Make governance investigation public, urges Cape Town v-c

Mamokgethi Phakeng speaks out as council probes issues relating to role of deputy

October 21, 2022
Mamokgethi Phakeng University of Cape Town
Source: University of Cape Town
UCT vice-chancellor Mamokgethi Phakeng

Embattled University of Cape Town (UCT) vice-chancellor Mamokgethi Phakeng has called for an investigation into governance at the institution to be made public.

The university‘s council has announced an investigation into the departure of a former deputy vice-chancellor, which is due to conclude by the end of the year. It is yet to decide whether it will livestream any hearings.

But Professor Phakeng, who has previously been named one of Africa’s most influential women, said it should be held in the open.

“I welcome the investigation and I would like it to be public, ie, livestreamed, to ensure that the real story is not mediated by biased media,” she told Times Higher Education.

It is understood that the dispute centres on the renewal of former deputy vice-chancellor Lis Lange’s contract and questions over what council chair Babalwa Ngonyama had told the university senate about her return.

The council told THE that its investigation was related to the departure of a former deputy vice-chancellor, as well as to matters related to executive relationships and resignations within and beyond the UCT executive management team.

The council said the work of the independent panel needs to be undertaken “urgently” so it can reach a conclusion by the end of the year.

However, it told THE that the composition of the five-person panel had not yet been determined.

The Black People’s National Crisis Committee – a collective of progressive activists based at Cape Town – claimed that the investigation was a “witch hunt” led by campus members who were angry at the re-election of Professor Phakeng, “a black woman who has taken this university to greater heights, while not without mistakes”.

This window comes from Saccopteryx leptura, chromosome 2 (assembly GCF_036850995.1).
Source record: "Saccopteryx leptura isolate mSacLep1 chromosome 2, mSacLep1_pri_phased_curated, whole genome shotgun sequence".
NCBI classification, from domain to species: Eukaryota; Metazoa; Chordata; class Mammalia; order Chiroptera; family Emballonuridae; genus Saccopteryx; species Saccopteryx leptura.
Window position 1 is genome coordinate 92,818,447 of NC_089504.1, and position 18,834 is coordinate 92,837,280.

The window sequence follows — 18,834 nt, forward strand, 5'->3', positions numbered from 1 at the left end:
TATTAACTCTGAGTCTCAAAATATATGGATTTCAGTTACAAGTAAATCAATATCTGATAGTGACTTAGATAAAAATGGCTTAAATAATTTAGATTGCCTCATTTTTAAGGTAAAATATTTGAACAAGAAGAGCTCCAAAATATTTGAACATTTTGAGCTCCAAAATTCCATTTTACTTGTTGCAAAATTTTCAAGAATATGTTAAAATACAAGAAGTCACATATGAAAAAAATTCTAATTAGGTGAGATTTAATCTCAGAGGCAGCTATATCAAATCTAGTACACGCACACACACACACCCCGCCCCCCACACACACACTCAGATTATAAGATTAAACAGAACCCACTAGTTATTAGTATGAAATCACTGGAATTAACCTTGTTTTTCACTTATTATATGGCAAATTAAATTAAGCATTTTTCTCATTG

“We will do anything and everything and anything in our power to ensure that this right-wing agenda will not succeed,” the group said.

Professor Phakeng took to Twitter following the council’s announcement to thank people for their support and encouragement.

“I’m glad that the investigation has been agreed on and that it will get under way,” she said.

“I’m looking forward to it, and ready and willing to do it publicly so that the whole country can hear my side of the story because I have kept it private.”

However, she said that she was concerned that the allegations around the investigation “keep shifting”, and she is keen to know who is going to draft the terms of reference for it because “no one should be a judge and jury in their own case”.

The UCT Academics Union – which is composed of about 650 academic staff from across the university but stressed it does not speak for all staff – also told THE of its concerns.

“Our members are enormously concerned at the governance issues that have been raised over the last weeks, and about what these mean for our institution,” it said.

Cape Town was recently named in the THE World University Rankings as the number-one-rated university in Africa.

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